Agile · Change Management · Communication · Customer conversations · Decision making · Features · Jobs to be done · Leadership · Planning · Product management · VOC

Wednesday wisdom – 22 August

Warning: the ideas below are a bit raw as this concerns a currently on-going situation keeping me occupied enough that it’s tough to find sustained time to reflect; feel free to weigh in with suggestions if you have them. And thanks for understanding; I’d love to only share fully polished ideas but in truth it’s not that simple.


Something no one wants to face, but a key reality in developing great products that get to market quickly. A good product leader helps the team – and the wider group of stakeholders – understand trade-offs and make informed choices. I’m helping one team I work with wrestle through this fact currently.

The team works on a legacy product with a mountain of technical debt and an ever-evolving set of requirements based on user demands and changing regulations in the market. The team also has some disappointed and even suspicious stakeholders who are afraid that changes will mean the loss of workflow steps they have gotten used to. New people have joined the team in leadership roles to bridge the gap between what the designer and coders thought the product needed to do and what the detail-oriented subject matter experts are now articulating as core functionality. And there are clients expecting new features in the fall.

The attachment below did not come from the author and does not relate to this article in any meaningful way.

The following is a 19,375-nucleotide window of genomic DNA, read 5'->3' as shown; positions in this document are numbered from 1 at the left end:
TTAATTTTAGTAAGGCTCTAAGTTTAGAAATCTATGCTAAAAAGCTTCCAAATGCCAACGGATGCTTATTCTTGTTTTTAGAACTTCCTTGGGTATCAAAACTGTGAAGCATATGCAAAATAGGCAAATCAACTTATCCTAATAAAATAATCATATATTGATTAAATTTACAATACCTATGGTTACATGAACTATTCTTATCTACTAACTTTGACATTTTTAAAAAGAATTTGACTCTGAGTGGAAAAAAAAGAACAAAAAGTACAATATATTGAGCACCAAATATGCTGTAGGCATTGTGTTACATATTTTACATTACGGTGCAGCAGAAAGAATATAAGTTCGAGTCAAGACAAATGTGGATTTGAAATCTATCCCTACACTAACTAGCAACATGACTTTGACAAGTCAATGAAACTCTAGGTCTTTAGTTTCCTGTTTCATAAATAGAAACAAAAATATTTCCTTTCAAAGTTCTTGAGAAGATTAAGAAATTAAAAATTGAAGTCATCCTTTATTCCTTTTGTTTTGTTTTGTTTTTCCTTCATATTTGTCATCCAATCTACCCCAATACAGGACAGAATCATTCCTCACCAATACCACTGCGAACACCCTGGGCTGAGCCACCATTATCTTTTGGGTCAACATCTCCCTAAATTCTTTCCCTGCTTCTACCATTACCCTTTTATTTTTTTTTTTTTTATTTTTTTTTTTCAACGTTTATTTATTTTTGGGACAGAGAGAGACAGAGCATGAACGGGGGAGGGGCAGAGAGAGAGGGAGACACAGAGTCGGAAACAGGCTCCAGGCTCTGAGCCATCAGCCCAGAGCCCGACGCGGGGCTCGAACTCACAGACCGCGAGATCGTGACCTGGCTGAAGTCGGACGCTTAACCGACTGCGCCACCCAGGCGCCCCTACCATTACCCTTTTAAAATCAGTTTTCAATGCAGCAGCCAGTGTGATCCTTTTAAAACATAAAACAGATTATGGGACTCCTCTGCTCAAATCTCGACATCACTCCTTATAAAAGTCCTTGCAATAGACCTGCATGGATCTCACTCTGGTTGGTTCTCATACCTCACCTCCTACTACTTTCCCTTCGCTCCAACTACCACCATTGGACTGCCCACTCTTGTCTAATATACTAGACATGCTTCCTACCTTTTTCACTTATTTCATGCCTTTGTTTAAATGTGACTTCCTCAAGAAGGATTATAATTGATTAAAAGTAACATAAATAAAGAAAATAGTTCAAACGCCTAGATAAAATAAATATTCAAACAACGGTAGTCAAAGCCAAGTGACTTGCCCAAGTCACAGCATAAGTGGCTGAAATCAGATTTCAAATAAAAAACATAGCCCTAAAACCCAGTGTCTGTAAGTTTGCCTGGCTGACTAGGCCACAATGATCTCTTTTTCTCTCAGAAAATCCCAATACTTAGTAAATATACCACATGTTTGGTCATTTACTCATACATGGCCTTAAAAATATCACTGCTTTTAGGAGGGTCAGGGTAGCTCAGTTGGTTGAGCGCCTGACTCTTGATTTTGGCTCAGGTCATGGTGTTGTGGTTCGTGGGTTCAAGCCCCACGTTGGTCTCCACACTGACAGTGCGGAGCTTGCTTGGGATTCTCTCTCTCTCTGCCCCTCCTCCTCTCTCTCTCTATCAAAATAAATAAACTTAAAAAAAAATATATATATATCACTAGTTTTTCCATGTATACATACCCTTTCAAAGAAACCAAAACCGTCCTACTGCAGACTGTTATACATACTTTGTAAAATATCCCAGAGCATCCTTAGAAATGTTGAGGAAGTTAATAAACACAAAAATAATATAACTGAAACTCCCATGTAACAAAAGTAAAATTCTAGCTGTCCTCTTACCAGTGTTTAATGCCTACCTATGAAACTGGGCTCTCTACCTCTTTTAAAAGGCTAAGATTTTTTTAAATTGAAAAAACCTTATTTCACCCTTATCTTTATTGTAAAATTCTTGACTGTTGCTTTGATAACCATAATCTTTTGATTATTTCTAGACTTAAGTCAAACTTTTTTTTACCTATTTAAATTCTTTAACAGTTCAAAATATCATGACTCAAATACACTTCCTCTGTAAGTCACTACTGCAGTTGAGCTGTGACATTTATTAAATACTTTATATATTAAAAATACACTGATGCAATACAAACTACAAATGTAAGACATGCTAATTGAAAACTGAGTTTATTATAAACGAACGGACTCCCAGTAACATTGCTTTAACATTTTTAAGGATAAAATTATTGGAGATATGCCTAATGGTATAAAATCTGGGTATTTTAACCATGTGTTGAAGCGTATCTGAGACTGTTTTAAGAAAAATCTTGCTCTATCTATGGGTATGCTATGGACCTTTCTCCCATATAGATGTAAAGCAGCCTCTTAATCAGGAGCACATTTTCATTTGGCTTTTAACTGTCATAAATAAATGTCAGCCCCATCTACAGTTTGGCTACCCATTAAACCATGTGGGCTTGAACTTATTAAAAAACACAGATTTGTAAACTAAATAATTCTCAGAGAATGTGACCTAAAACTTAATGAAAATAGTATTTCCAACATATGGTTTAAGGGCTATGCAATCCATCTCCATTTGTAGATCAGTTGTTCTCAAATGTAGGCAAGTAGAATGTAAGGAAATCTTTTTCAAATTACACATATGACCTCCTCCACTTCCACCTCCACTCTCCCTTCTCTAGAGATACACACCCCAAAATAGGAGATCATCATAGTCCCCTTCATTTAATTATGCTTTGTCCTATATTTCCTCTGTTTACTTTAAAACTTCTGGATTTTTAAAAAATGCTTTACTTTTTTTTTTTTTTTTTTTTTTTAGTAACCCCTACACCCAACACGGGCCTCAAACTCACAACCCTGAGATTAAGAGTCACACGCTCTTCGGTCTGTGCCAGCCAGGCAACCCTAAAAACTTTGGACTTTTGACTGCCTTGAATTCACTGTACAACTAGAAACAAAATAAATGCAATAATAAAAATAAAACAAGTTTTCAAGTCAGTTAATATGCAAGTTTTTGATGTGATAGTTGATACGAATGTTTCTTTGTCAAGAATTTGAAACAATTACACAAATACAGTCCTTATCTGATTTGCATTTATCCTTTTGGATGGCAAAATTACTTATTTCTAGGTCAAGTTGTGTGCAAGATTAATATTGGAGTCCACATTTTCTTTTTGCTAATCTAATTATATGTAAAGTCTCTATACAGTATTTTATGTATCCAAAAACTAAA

Although I’m not on this team myself, I am working closely with some of the product leaders on the team to develop buy-in for the concept of trade-offs. What has to be done now versus what can be done in a later phase of the project (for some people even the idea of a phased approach to development and delivery is a new concept since they are used to getting everything upfront)? Given time constraints and a fixed team of developers to work on the product, what is the highest priority for both internal users and external ones – and who’s needs are more important to satisfy in the short-term? How much time can be spent now digging out of the existing technical debt to make future development smoother? How can the team balance the desire from external users to have a simple and easy to use interface to handle common workflows with the needs of internal users for a system that supports incredibly complex exception processing – all without complicating the code base? And how can these conversations take place productively and in a timely manner when there are a lot of internal people feeling that their concerns have been under-valued and a host of external users who’s input has rarely been sought?

This can be a tough time to introduce the concept of making trade-offs, but this is a core principle for Agile product leaders to bring into these discussions. Everything can’t be done as a ‘top priority’ and someone has to help the team decide together what to work on first. There’s no quick fix because in truth it’s not that simple.

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